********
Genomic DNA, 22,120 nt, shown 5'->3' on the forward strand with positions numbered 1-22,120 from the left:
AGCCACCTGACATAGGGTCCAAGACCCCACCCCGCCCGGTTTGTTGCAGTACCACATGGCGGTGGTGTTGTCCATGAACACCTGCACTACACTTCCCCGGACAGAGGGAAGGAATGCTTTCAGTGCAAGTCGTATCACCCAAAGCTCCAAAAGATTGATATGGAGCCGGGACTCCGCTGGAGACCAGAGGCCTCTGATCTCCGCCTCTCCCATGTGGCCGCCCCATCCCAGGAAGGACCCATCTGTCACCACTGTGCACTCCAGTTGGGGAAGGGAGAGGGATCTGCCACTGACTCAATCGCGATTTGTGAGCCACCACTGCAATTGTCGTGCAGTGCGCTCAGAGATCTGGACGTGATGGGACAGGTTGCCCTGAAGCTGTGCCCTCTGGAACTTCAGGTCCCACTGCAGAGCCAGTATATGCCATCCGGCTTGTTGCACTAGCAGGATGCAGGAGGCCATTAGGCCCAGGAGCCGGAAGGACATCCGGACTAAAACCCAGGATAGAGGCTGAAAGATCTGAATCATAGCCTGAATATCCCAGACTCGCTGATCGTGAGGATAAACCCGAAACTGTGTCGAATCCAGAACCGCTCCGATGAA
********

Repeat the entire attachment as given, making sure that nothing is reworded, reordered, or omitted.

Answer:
Genomic DNA, 22,120 nt, shown 5'->3' on the forward strand with positions numbered 1-22,120 from the left:
AGCCACCTGACATAGGGTCCAAGACCCCACCCCGCCCGGTTTGTTGCAGTACCACATGGCGGTGGTGTTGTCCATGAACACCTGCACTACACTTCCCCGGACAGAGGGAAGGAATGCTTTCAGTGCAAGTCGTATCACCCAAAGCTCCAAAAGATTGATATGGAGCCGGGACTCCGCTGGAGACCAGAGGCCTCTGATCTCCGCCTCTCCCATGTGGCCGCCCCATCCCAGGAAGGACCCATCTGTCACCACTGTGCACTCCAGTTGGGGAAGGGAGAGGGATCTGCCACTGACTCAATCGCGATTTGTGAGCCACCACTGCAATTGTCGTGCAGTGCGCTCAGAGATCTGGACGTGATGGGACAGGTTGCCCTGAAGCTGTGCCCTCTGGAACTTCAGGTCCCACTGCAGAGCCAGTATATGCCATCCGGCTTGTTGCACTAGCAGGATGCAGGAGGCCATTAGGCCCAGGAGCCGGAAGGACATCCGGACTAAAACCCAGGATAGAGGCTGAAAGATCTGAATCATAGCCTGAATATCCCAGACTCGCTGATCGTGAGGATAAACCCGAAACTGTGTCGAATCCAGAACCGCTCCGATGAA